Rationality and Truth


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1 THE UNIVERSITY OF BRITISH COLUMBIA Philosophy 1101 – Introduction to Philosophy Richard Johns September 2010 Logic, Rationality and Truth 1. Logical Arguments In this week’s reading from the textbook, we read W. K. Clifford’s view that beliefs must be supported by evidence. But if the belief has been accepted on insufficient evidence, the pleasure is a stolen one. Not only does it deceive us by giving us a sense of power which we do not really possess, but it is sinful, because it is stolen in defiance of our duty to mankind. The duty is to guard ourselves from such beliefs as from a pestilence … (in Pojman, p. 262.) In the language used by logicians, we say that conclusions must be supported by premises. Philosophers (in the analytic tradition), like W. K. Clifford, place a very high value on logical arguments as a means to discover truth. Consider, for example, the claim that s sometimes made, that “Heterosexual men are more promiscuous than heterosexual women.” According to do one survey, for example, Men average 7 sexual partners per lifetime, and women only 4. The claim above has been questioned on purely logical grounds, using the following argument that attempts to establish a contrary conclusion. Premise . The number of (heterosexual) men equals the number of (heterosexual) women (at least approximately). The average number of sexual relationships for men in the population is by definition S divided by N , where S is the sum of all the numbers of such relationships for individual men, and N the number of men. It is clear however that S also equals the number of distinct (hetero)sexual relationships in the population, for each sexual partner that each man has defines a unique sexual relationship, consisting of one man and one woman. Further, the total number of (hetero)sexual relationships involving females also takes this value S . Then, since the number of women is also N , the average number of sexual partners per woman is S / N . Conclusion . (Heterosexual) Women are, on average, exactly as promiscuous as heterosexual men.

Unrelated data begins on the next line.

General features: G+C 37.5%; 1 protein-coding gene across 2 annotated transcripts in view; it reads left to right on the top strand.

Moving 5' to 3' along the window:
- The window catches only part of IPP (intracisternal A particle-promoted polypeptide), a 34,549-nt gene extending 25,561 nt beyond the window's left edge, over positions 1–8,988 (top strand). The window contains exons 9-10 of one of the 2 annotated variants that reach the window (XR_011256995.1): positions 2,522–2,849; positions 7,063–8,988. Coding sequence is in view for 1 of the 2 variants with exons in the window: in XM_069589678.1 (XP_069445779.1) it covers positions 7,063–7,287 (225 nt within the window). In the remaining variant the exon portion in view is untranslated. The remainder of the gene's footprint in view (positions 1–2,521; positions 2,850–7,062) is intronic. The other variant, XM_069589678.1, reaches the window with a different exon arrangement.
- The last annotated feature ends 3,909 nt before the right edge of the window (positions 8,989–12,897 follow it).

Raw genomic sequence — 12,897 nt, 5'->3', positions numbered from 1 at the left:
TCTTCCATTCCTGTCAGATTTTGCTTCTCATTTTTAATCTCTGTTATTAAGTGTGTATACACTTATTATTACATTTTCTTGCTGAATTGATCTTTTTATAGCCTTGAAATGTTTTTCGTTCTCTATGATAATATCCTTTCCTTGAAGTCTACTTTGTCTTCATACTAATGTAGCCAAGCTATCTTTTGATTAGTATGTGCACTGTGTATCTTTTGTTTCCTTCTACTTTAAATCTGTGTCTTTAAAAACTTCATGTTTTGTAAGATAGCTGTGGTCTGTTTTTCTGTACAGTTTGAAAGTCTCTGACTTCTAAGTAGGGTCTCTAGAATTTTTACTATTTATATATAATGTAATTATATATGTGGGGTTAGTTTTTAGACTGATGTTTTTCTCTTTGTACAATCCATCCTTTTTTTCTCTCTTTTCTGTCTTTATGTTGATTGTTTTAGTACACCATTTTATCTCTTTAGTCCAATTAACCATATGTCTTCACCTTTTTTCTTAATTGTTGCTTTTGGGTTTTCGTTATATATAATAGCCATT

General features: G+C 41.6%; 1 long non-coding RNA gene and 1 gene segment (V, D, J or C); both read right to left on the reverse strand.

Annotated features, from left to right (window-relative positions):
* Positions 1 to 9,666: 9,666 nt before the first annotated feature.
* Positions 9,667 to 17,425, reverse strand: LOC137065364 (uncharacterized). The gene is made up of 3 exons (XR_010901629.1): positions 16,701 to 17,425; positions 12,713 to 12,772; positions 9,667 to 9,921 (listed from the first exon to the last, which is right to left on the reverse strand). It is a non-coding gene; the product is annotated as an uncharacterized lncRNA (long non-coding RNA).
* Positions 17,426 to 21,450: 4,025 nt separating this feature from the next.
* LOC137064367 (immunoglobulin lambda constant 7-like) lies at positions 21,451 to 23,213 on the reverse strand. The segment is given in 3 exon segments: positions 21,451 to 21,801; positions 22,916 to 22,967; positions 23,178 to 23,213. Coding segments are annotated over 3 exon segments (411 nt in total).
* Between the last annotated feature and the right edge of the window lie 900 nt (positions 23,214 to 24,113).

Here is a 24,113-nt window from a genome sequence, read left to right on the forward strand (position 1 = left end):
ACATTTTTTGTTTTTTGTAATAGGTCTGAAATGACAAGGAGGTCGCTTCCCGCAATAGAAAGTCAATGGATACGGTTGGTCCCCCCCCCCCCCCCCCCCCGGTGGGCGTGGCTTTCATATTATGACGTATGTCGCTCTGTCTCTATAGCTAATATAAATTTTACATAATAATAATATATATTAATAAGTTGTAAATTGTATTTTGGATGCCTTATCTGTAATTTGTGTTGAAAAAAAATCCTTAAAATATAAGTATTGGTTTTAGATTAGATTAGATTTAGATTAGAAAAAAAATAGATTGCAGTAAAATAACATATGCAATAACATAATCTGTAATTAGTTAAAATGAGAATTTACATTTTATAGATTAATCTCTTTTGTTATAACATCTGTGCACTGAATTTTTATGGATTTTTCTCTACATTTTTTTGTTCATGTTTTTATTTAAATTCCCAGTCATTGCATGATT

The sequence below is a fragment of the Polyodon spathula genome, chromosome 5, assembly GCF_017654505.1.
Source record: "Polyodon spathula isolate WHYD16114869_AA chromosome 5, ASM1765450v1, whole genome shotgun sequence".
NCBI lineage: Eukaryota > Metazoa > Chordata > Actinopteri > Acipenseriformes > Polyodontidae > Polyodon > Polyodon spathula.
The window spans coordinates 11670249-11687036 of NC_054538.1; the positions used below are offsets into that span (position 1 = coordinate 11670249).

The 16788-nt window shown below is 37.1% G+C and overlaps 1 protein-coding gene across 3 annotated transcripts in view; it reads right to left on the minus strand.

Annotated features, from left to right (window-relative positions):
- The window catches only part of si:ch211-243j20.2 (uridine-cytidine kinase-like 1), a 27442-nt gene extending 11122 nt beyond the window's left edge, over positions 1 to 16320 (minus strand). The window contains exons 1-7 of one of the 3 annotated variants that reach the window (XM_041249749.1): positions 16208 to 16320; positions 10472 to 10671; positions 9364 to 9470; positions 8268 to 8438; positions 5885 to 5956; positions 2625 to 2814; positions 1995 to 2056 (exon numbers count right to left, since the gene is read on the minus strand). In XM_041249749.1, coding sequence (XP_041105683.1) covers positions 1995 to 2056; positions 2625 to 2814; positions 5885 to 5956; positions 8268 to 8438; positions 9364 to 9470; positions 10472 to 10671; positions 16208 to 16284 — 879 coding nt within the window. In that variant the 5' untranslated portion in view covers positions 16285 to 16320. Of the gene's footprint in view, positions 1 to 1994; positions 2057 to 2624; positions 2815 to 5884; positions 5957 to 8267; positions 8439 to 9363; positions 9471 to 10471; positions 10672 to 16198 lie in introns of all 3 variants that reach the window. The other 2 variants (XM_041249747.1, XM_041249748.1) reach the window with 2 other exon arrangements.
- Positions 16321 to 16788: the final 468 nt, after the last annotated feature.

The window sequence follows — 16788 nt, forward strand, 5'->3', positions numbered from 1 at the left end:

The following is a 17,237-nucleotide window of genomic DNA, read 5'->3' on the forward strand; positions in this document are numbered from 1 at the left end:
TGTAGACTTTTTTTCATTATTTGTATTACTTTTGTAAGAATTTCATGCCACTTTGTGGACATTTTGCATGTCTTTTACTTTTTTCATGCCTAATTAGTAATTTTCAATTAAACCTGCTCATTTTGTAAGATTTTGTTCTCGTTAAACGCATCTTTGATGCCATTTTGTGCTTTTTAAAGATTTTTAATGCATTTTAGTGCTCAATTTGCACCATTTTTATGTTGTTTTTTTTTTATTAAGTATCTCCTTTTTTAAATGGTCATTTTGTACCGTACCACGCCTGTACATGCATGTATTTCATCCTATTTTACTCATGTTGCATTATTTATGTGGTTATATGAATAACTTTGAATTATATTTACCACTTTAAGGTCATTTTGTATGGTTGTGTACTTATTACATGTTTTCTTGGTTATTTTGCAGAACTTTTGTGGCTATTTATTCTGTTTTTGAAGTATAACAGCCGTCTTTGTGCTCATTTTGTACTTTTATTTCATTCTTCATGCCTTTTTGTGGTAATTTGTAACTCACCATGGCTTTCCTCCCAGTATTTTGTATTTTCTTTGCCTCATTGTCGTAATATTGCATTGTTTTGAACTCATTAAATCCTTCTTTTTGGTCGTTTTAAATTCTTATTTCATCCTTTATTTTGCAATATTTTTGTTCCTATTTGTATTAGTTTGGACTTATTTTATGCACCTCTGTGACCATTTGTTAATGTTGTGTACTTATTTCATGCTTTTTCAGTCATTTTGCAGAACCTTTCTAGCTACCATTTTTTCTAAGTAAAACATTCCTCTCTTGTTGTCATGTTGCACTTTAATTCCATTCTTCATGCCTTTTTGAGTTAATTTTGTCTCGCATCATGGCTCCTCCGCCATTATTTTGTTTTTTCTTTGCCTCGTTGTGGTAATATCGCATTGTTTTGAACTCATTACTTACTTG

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2 The paragraph of text between the premise and conclusion contains reasoning . The author’s intent is that the reader be led to “see” that the conclusion is true, just as long as the premise is, or that the conclusion “follows from” the premise. Does the reasoning above convince you? Are you persuaded that (heterosexual) men and women are equally promiscuous? If you are properly convinced, then the argument is said to be deductively valid. The word “properly” is needed in the previous sentence, since people are sometimes convinced by flimsy reasoning. Consider the following. Premises . 1. Almost all philosophy professors are men. 2. The vast majority of men drink beer
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This note was uploaded on 11/30/2010 for the course PHIL 1101 taught by Professor Johns during the Fall '10 term at Langara.

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